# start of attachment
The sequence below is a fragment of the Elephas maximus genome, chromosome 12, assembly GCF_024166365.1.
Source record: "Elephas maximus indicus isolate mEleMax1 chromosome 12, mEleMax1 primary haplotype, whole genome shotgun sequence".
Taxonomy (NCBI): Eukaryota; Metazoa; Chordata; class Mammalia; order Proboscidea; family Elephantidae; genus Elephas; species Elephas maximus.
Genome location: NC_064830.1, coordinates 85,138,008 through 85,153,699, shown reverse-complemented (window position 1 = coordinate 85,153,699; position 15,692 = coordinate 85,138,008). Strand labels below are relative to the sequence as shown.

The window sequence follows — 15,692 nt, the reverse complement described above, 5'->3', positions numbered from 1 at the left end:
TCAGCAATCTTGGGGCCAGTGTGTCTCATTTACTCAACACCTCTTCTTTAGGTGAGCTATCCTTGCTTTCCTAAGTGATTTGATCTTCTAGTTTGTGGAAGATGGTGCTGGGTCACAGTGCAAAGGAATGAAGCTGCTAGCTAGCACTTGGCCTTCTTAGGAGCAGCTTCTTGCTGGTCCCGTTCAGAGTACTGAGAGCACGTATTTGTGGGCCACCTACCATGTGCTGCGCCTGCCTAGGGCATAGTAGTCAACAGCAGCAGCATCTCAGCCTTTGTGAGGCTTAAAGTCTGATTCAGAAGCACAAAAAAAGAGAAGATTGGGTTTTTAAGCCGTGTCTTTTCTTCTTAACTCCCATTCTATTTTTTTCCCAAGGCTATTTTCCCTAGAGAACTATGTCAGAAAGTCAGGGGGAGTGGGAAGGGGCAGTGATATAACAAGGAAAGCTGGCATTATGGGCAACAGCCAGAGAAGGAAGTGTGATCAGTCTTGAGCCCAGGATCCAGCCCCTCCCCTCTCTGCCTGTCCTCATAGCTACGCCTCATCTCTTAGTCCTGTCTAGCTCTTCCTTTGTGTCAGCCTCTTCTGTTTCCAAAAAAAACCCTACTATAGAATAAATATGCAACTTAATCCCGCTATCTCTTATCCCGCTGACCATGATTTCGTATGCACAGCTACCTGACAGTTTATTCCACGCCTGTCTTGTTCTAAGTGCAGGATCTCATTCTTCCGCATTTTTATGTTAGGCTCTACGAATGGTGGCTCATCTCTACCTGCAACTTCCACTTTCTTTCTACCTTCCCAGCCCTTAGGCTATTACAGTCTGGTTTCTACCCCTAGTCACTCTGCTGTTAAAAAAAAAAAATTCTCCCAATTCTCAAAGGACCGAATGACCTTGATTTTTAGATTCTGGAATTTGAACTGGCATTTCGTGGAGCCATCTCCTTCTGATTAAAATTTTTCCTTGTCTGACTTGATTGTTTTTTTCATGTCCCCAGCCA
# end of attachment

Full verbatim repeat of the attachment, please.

The sequence below is a fragment of the Elephas maximus genome, chromosome 12, assembly GCF_024166365.1.
Source record: "Elephas maximus indicus isolate mEleMax1 chromosome 12, mEleMax1 primary haplotype, whole genome shotgun sequence".
Taxonomy (NCBI): Eukaryota; Metazoa; Chordata; class Mammalia; order Proboscidea; family Elephantidae; genus Elephas; species Elephas maximus.
Genome location: NC_064830.1, coordinates 85,138,008 through 85,153,699, shown reverse-complemented (window position 1 = coordinate 85,153,699; position 15,692 = coordinate 85,138,008). Strand labels below are relative to the sequence as shown.

The window sequence follows — 15,692 nt, the reverse complement described above, 5'->3', positions numbered from 1 at the left end:
TCAGCAATCTTGGGGCCAGTGTGTCTCATTTACTCAACACCTCTTCTTTAGGTGAGCTATCCTTGCTTTCCTAAGTGATTTGATCTTCTAGTTTGTGGAAGATGGTGCTGGGTCACAGTGCAAAGGAATGAAGCTGCTAGCTAGCACTTGGCCTTCTTAGGAGCAGCTTCTTGCTGGTCCCGTTCAGAGTACTGAGAGCACGTATTTGTGGGCCACCTACCATGTGCTGCGCCTGCCTAGGGCATAGTAGTCAACAGCAGCAGCATCTCAGCCTTTGTGAGGCTTAAAGTCTGATTCAGAAGCACAAAAAAAGAGAAGATTGGGTTTTTAAGCCGTGTCTTTTCTTCTTAACTCCCATTCTATTTTTTTCCCAAGGCTATTTTCCCTAGAGAACTATGTCAGAAAGTCAGGGGGAGTGGGAAGGGGCAGTGATATAACAAGGAAAGCTGGCATTATGGGCAACAGCCAGAGAAGGAAGTGTGATCAGTCTTGAGCCCAGGATCCAGCCCCTCCCCTCTCTGCCTGTCCTCATAGCTACGCCTCATCTCTTAGTCCTGTCTAGCTCTTCCTTTGTGTCAGCCTCTTCTGTTTCCAAAAAAAACCCTACTATAGAATAAATATGCAACTTAATCCCGCTATCTCTTATCCCGCTGACCATGATTTCGTATGCACAGCTACCTGACAGTTTATTCCACGCCTGTCTTGTTCTAAGTGCAGGATCTCATTCTTCCGCATTTTTATGTTAGGCTCTACGAATGGTGGCTCATCTCTACCTGCAACTTCCACTTTCTTTCTACCTTCCCAGCCCTTAGGCTATTACAGTCTGGTTTCTACCCCTAGTCACTCTGCTGTTAAAAAAAAAAAATTCTCCCAATTCTCAAAGGACCGAATGACCTTGATTTTTAGATTCTGGAATTTGAACTGGCATTTCGTGGAGCCATCTCCTTCTGATTAAAATTTTTCCTTGTCTGACTTGATTGTTTTTTTCATGTCCCCAGCCA